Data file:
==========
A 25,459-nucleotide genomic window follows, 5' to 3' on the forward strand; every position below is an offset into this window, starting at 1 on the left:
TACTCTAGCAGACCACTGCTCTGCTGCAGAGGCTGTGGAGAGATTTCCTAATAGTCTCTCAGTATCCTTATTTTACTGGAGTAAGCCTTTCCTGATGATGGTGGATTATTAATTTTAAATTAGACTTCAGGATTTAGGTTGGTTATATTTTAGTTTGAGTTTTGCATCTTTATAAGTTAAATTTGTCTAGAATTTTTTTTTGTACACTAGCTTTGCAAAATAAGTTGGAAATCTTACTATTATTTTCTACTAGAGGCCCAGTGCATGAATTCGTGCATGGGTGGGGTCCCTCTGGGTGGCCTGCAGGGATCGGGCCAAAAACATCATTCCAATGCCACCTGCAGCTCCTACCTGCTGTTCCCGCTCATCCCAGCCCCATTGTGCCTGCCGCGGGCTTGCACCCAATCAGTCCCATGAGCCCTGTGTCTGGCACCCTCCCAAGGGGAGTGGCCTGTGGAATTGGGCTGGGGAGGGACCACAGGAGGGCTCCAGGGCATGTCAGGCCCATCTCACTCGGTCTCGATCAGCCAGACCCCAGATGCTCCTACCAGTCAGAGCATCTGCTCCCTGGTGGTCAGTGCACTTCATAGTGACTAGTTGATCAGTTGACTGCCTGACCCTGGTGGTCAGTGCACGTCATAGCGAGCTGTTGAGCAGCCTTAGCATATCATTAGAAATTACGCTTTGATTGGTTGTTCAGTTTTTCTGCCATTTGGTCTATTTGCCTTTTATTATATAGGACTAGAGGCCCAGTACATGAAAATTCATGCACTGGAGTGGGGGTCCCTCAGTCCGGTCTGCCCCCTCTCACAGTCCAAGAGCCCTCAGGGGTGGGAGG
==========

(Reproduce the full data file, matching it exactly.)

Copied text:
A 25,459-nucleotide genomic window follows, 5' to 3' on the forward strand; every position below is an offset into this window, starting at 1 on the left:
TACTCTAGCAGACCACTGCTCTGCTGCAGAGGCTGTGGAGAGATTTCCTAATAGTCTCTCAGTATCCTTATTTTACTGGAGTAAGCCTTTCCTGATGATGGTGGATTATTAATTTTAAATTAGACTTCAGGATTTAGGTTGGTTATATTTTAGTTTGAGTTTTGCATCTTTATAAGTTAAATTTGTCTAGAATTTTTTTTTGTACACTAGCTTTGCAAAATAAGTTGGAAATCTTACTATTATTTTCTACTAGAGGCCCAGTGCATGAATTCGTGCATGGGTGGGGTCCCTCTGGGTGGCCTGCAGGGATCGGGCCAAAAACATCATTCCAATGCCACCTGCAGCTCCTACCTGCTGTTCCCGCTCATCCCAGCCCCATTGTGCCTGCCGCGGGCTTGCACCCAATCAGTCCCATGAGCCCTGTGTCTGGCACCCTCCCAAGGGGAGTGGCCTGTGGAATTGGGCTGGGGAGGGACCACAGGAGGGCTCCAGGGCATGTCAGGCCCATCTCACTCGGTCTCGATCAGCCAGACCCCAGATGCTCCTACCAGTCAGAGCATCTGCTCCCTGGTGGTCAGTGCACTTCATAGTGACTAGTTGATCAGTTGACTGCCTGACCCTGGTGGTCAGTGCACGTCATAGCGAGCTGTTGAGCAGCCTTAGCATATCATTAGAAATTACGCTTTGATTGGTTGTTCAGTTTTTCTGCCATTTGGTCTATTTGCCTTTTATTATATAGGACTAGAGGCCCAGTACATGAAAATTCATGCACTGGAGTGGGGGTCCCTCAGTCCGGTCTGCCCCCTCTCACAGTCCAAGAGCCCTCAGGGGTGGGAGG